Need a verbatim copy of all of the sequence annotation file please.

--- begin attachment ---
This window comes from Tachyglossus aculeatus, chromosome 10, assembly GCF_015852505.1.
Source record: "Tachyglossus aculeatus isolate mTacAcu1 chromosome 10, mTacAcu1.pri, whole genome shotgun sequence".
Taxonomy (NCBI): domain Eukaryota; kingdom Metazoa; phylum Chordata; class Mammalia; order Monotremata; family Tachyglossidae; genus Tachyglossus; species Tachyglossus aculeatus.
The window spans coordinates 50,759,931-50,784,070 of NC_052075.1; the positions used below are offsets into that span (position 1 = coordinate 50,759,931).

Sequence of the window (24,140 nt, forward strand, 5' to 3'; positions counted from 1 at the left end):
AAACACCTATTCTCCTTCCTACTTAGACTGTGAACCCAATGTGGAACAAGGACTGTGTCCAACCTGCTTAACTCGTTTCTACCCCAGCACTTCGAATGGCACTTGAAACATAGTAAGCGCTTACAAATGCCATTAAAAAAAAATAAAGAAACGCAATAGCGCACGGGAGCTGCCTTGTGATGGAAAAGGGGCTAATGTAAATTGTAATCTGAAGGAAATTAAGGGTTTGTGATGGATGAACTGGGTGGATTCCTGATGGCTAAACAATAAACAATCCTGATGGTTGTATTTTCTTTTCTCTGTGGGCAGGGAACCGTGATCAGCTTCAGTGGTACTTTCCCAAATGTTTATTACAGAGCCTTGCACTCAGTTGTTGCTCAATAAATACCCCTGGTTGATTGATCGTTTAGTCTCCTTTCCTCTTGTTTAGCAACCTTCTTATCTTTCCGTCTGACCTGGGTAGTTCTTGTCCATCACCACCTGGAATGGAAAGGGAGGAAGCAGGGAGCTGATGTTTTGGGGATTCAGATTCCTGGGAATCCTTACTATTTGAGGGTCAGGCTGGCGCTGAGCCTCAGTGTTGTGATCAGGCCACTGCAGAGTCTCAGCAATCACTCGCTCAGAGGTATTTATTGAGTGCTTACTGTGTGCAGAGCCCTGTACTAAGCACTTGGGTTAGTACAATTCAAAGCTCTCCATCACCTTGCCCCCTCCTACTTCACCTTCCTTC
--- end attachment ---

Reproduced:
This window comes from Tachyglossus aculeatus, chromosome 10, assembly GCF_015852505.1.
Source record: "Tachyglossus aculeatus isolate mTacAcu1 chromosome 10, mTacAcu1.pri, whole genome shotgun sequence".
Taxonomy (NCBI): domain Eukaryota; kingdom Metazoa; phylum Chordata; class Mammalia; order Monotremata; family Tachyglossidae; genus Tachyglossus; species Tachyglossus aculeatus.
The window spans coordinates 50,759,931-50,784,070 of NC_052075.1; the positions used below are offsets into that span (position 1 = coordinate 50,759,931).

Sequence of the window (24,140 nt, forward strand, 5' to 3'; positions counted from 1 at the left end):
AAACACCTATTCTCCTTCCTACTTAGACTGTGAACCCAATGTGGAACAAGGACTGTGTCCAACCTGCTTAACTCGTTTCTACCCCAGCACTTCGAATGGCACTTGAAACATAGTAAGCGCTTACAAATGCCATTAAAAAAAAATAAAGAAACGCAATAGCGCACGGGAGCTGCCTTGTGATGGAAAAGGGGCTAATGTAAATTGTAATCTGAAGGAAATTAAGGGTTTGTGATGGATGAACTGGGTGGATTCCTGATGGCTAAACAATAAACAATCCTGATGGTTGTATTTTCTTTTCTCTGTGGGCAGGGAACCGTGATCAGCTTCAGTGGTACTTTCCCAAATGTTTATTACAGAGCCTTGCACTCAGTTGTTGCTCAATAAATACCCCTGGTTGATTGATCGTTTAGTCTCCTTTCCTCTTGTTTAGCAACCTTCTTATCTTTCCGTCTGACCTGGGTAGTTCTTGTCCATCACCACCTGGAATGGAAAGGGAGGAAGCAGGGAGCTGATGTTTTGGGGATTCAGATTCCTGGGAATCCTTACTATTTGAGGGTCAGGCTGGCGCTGAGCCTCAGTGTTGTGATCAGGCCACTGCAGAGTCTCAGCAATCACTCGCTCAGAGGTATTTATTGAGTGCTTACTGTGTGCAGAGCCCTGTACTAAGCACTTGGGTTAGTACAATTCAAAGCTCTCCATCACCTTGCCCCCTCCTACTTCACCTTCCTTC